An Army explosives specialist from York who defused a massive Taliban bomb has received a bravery medal at Buckingham Palace.
Captain James Fidell said he was “flattered” to receive the Queen’s Gallantry Medal at yesterday’s ceremony, but insisted that “brave stuff” was being done every day by other service personnel.
“It is very flattering, it means a lot to me and to my family as well but I am massively conscious of the brave stuff that is done day in, day out,” he said.
The 29-year old from the Royal Logistics Corps, who is now an instructor on how to dispose of improvised explosive devices (IEDs), received the award from the Princess Royal.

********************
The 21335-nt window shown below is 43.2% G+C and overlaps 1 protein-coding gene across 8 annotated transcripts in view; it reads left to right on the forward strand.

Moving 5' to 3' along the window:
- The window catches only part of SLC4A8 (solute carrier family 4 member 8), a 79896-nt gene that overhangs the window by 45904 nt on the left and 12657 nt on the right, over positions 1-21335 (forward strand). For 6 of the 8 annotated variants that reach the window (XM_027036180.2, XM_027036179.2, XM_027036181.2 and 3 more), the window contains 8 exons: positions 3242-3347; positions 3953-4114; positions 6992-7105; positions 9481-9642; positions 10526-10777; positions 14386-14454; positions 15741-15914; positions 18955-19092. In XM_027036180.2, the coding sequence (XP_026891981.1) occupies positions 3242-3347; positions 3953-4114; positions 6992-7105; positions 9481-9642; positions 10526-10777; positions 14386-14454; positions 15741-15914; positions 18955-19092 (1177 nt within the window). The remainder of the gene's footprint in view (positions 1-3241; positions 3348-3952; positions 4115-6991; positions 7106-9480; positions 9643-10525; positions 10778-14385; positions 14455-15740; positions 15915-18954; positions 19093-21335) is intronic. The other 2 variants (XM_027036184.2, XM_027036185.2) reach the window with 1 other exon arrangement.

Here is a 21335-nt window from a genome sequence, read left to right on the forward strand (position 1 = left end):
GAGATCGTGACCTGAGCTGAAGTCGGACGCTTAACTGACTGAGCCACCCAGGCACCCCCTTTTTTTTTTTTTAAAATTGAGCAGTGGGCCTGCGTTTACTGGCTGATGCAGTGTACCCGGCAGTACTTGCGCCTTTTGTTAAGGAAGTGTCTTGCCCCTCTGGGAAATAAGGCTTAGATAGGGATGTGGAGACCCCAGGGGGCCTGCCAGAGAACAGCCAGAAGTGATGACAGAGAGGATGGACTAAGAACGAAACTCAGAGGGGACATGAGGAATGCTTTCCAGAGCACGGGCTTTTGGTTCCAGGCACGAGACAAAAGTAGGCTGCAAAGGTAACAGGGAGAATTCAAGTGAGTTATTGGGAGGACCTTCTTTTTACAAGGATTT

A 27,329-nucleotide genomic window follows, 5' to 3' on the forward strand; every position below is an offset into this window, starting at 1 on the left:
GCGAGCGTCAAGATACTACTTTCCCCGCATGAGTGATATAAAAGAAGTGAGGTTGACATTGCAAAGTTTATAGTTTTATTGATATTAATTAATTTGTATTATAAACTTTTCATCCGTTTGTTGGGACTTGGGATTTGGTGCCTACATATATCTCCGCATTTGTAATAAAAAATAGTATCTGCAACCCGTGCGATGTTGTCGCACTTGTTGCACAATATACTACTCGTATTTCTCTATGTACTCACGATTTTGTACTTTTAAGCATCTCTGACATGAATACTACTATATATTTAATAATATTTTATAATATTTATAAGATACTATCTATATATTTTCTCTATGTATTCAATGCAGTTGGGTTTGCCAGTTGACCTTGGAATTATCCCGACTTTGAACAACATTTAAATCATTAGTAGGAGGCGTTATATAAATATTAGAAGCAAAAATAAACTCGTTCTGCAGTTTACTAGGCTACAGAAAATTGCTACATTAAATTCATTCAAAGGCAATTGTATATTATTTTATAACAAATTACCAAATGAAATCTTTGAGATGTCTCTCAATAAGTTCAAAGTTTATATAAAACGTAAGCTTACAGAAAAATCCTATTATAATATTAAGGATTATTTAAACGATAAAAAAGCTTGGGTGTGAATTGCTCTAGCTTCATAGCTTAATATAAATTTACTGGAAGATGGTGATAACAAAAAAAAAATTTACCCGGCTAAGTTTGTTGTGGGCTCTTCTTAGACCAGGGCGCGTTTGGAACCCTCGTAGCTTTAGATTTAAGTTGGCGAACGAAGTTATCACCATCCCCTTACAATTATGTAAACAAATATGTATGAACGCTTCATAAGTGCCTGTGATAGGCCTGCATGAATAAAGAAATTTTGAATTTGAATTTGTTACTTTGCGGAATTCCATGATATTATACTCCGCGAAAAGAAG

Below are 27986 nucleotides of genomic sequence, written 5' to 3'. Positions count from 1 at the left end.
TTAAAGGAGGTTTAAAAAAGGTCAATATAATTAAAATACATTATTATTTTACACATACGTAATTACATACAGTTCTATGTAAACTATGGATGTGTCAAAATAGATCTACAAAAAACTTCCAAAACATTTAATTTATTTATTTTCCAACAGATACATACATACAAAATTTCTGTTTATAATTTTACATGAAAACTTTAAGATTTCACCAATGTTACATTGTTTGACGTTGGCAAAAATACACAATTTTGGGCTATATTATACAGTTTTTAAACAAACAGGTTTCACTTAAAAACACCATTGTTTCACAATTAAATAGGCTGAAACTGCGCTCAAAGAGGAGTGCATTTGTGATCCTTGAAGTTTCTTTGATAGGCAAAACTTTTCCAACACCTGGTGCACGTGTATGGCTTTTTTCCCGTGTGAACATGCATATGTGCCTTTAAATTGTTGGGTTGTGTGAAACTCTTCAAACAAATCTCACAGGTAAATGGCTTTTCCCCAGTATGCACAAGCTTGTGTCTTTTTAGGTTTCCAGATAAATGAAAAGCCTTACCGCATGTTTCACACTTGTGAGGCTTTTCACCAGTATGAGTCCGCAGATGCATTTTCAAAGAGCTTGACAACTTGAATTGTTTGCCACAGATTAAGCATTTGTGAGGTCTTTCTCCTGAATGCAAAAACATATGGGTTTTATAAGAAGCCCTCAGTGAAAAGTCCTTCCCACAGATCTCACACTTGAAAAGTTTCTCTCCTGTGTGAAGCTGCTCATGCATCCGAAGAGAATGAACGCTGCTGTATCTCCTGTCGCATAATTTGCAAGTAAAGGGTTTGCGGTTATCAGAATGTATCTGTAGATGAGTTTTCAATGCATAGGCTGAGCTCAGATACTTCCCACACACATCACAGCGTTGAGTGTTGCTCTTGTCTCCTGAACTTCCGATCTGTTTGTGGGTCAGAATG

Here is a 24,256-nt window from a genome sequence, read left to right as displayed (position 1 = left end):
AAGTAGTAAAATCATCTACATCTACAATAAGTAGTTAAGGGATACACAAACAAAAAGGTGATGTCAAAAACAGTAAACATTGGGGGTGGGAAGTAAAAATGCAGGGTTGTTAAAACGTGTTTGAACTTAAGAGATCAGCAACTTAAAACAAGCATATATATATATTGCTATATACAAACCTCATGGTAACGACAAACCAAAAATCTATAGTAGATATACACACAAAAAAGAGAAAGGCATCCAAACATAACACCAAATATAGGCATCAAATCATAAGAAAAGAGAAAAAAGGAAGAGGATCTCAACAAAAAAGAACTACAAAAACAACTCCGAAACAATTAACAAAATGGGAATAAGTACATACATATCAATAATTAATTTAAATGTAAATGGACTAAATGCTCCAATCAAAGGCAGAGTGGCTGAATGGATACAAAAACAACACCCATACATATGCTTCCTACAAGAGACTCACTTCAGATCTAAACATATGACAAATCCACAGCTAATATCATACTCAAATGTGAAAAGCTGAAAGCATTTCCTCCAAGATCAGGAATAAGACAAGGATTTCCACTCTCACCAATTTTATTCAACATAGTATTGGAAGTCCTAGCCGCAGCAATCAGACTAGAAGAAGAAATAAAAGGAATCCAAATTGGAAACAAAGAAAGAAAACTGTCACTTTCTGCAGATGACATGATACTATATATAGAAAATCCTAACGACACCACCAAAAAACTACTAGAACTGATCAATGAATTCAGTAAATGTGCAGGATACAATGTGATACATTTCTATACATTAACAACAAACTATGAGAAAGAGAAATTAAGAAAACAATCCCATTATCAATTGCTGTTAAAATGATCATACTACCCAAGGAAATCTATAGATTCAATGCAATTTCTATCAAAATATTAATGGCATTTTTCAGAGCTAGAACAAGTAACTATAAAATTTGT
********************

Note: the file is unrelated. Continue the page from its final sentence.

As reported in the Press earlier this year, the 6ft 5ins soldier spent eight hours in a pitch-black tunnel in sweltering heat defusing a 110lb (50kg) bomb, working in a space so tight that he could not wear a bomb disposal suit, helmet or body armour.
The bomb was found under a road to the north east of Gereshk in Helmand Province, southern Afghanistan and Capt Fidell decided to make the IED safe rather than to blow it up.
Had the bomb been detonated, it would have damaged the local economy and made it easier for insurgents to plant more IEDs.
Asked what he was thinking when he was inside the tunnel, Capt Fidell said: “You just deal with the job in hand and you are focused on that.
“You don’t really have time to worry.”